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posted: 7/20/2014 5:01 AM

Editorial: Our take on Rauner's plan to get Illinois moving

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The Daily Herald Editorial Board

One month ago, we used this space to call on governor candidate Bruce Rauner to present more details in his "blueprint" for fiscal reform.

Thursday in Schaumburg, he added considerable texture to his plan, a multitiered approach designed, he says, to generate job and business growth while reforming taxes.

We welcome his proposal. In many ways, it signals the real start to the 2014 race between Rauner and Gov. Pat Quinn.

Illinois' dire fiscal condition and the state's deteriorating environment for job creation and business growth are two of the most important issues facing the voters.

How we respond on both fronts will greatly affect the state's vibrancy for decades to come. Will Illinois be a place of prosperity and opportunity, or will it fritter away its advantages to deteriorate into a state characterized by hardship and inequity?

When it comes down to it, this is the central question of the 2014 election.

Rauner's proposal, combined with the cost-cutting he recommended last month, falls short of addressing that question in a way that is anywhere near complete, but it should serve as a meaningful start to what we hope will be a thoughtful debate.

We sympathize with many of the incentives he proposes for business growth. Expanding the export market, reforming workers' compensation, strengthening vocational and technology training, cutting business registration fees, reforming the Economic Development for a Growing Economy program -- the details of these things may need to be debated further, but the general concepts all merit consideration.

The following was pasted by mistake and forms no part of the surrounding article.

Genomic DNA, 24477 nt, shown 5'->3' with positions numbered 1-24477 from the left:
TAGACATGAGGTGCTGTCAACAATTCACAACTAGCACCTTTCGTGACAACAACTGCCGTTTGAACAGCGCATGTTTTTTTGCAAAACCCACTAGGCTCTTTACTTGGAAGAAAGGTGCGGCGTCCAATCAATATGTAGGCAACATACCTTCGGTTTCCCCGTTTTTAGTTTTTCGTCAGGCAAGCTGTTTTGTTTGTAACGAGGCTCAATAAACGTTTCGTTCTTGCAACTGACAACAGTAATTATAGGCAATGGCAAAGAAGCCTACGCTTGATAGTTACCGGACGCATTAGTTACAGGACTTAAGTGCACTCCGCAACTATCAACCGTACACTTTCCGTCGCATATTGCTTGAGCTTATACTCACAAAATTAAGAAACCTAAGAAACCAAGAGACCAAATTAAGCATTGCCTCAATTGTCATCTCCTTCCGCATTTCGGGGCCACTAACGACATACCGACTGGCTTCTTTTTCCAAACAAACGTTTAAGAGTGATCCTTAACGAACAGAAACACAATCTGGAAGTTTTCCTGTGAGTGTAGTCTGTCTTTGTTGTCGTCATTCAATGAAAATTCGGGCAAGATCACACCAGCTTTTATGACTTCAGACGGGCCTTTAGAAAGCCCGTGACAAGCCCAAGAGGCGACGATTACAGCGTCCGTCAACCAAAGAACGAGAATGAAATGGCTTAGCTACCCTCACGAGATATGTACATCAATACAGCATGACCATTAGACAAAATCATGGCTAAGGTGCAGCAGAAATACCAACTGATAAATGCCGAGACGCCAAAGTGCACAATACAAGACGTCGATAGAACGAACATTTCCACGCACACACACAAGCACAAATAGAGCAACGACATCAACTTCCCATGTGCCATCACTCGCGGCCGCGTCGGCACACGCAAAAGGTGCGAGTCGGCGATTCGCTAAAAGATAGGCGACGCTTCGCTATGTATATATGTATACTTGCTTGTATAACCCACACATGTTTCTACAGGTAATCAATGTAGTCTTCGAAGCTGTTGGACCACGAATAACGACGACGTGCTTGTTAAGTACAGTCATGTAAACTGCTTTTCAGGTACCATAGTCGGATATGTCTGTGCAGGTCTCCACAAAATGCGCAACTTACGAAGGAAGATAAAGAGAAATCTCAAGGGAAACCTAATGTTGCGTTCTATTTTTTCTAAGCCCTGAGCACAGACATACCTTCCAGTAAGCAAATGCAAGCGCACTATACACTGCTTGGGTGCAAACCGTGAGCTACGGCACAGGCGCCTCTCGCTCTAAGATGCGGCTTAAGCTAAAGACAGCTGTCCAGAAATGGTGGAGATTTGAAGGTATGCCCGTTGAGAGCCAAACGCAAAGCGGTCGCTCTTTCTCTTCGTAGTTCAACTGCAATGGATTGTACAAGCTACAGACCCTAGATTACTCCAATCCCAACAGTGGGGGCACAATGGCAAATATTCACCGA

We're open to a discussion of his proposal to roll back the income tax increase rather than a more immediate retraction.

We accept the notion that Illinois' fiscal challenges are so great that some revenue enhancement must be combined with spending cuts to reach a real solution.

All that said, let's be clear: We have reservations about key points in his plan.

A service tax may be worth discussing, but we question the depth of the taxes Rauner proposes.

Most importantly, the idea of a property tax freeze might make for an appealing campaign sound bite, but the reality is that it simply is impractical.

We doubt Rauner could get the measure passed in the legislature. But if he succeeded, it would so handcuff local governments already burdened with plentiful state expense mandates that it could severely cut the services they provide.

Restraint in property taxation is a worthwhile idea to discuss. However, an out-and-out freeze simply goes too far, at least without some sort of tax shift to allow local governments to tap into other revenue sources.

All in all, the battle has been joined. Let a serious and thoughtful debate begin.

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